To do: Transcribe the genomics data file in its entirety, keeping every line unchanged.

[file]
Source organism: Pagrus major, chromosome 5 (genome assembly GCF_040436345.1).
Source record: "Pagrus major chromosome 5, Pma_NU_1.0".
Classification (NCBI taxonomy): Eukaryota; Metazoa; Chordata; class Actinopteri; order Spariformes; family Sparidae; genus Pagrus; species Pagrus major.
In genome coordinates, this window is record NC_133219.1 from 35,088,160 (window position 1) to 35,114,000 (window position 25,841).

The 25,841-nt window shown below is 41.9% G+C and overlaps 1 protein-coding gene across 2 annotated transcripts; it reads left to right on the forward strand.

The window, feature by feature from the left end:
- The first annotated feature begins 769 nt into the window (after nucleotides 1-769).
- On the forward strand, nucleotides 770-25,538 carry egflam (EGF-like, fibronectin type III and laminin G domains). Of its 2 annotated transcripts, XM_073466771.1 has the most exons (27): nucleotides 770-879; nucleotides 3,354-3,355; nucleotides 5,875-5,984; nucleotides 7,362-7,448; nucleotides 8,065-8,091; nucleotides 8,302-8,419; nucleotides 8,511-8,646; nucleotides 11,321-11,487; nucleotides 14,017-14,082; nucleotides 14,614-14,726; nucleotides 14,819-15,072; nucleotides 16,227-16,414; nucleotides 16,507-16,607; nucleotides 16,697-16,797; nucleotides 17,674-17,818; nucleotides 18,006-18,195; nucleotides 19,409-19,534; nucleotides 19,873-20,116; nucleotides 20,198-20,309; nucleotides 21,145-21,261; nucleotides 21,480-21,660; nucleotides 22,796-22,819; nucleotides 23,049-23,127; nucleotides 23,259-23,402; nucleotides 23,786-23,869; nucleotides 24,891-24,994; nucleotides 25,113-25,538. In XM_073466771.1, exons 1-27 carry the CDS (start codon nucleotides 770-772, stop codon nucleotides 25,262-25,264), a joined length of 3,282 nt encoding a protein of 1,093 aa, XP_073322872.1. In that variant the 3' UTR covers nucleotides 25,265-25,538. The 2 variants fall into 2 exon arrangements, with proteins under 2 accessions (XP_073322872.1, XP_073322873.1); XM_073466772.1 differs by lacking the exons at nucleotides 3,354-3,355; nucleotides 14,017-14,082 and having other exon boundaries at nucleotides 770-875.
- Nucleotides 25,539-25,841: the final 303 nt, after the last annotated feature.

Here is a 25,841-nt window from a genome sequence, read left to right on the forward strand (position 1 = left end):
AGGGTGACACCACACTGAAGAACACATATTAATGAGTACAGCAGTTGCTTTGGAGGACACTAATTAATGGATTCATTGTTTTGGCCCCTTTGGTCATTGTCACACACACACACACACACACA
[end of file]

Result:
Source organism: Pagrus major, chromosome 5 (genome assembly GCF_040436345.1).
Source record: "Pagrus major chromosome 5, Pma_NU_1.0".
Classification (NCBI taxonomy): Eukaryota; Metazoa; Chordata; class Actinopteri; order Spariformes; family Sparidae; genus Pagrus; species Pagrus major.
In genome coordinates, this window is record NC_133219.1 from 35,088,160 (window position 1) to 35,114,000 (window position 25,841).

The 25,841-nt window shown below is 41.9% G+C and overlaps 1 protein-coding gene across 2 annotated transcripts; it reads left to right on the forward strand.

The window, feature by feature from the left end:
- The first annotated feature begins 769 nt into the window (after nucleotides 1-769).
- On the forward strand, nucleotides 770-25,538 carry egflam (EGF-like, fibronectin type III and laminin G domains). Of its 2 annotated transcripts, XM_073466771.1 has the most exons (27): nucleotides 770-879; nucleotides 3,354-3,355; nucleotides 5,875-5,984; nucleotides 7,362-7,448; nucleotides 8,065-8,091; nucleotides 8,302-8,419; nucleotides 8,511-8,646; nucleotides 11,321-11,487; nucleotides 14,017-14,082; nucleotides 14,614-14,726; nucleotides 14,819-15,072; nucleotides 16,227-16,414; nucleotides 16,507-16,607; nucleotides 16,697-16,797; nucleotides 17,674-17,818; nucleotides 18,006-18,195; nucleotides 19,409-19,534; nucleotides 19,873-20,116; nucleotides 20,198-20,309; nucleotides 21,145-21,261; nucleotides 21,480-21,660; nucleotides 22,796-22,819; nucleotides 23,049-23,127; nucleotides 23,259-23,402; nucleotides 23,786-23,869; nucleotides 24,891-24,994; nucleotides 25,113-25,538. In XM_073466771.1, exons 1-27 carry the CDS (start codon nucleotides 770-772, stop codon nucleotides 25,262-25,264), a joined length of 3,282 nt encoding a protein of 1,093 aa, XP_073322872.1. In that variant the 3' UTR covers nucleotides 25,265-25,538. The 2 variants fall into 2 exon arrangements, with proteins under 2 accessions (XP_073322872.1, XP_073322873.1); XM_073466772.1 differs by lacking the exons at nucleotides 3,354-3,355; nucleotides 14,017-14,082 and having other exon boundaries at nucleotides 770-875.
- Nucleotides 25,539-25,841: the final 303 nt, after the last annotated feature.

Here is a 25,841-nt window from a genome sequence, read left to right on the forward strand (position 1 = left end):
AGGGTGACACCACACTGAAGAACACATATTAATGAGTACAGCAGTTGCTTTGGAGGACACTAATTAATGGATTCATTGTTTTGGCCCCTTTGGTCATTGTCACACACACACACACACACACA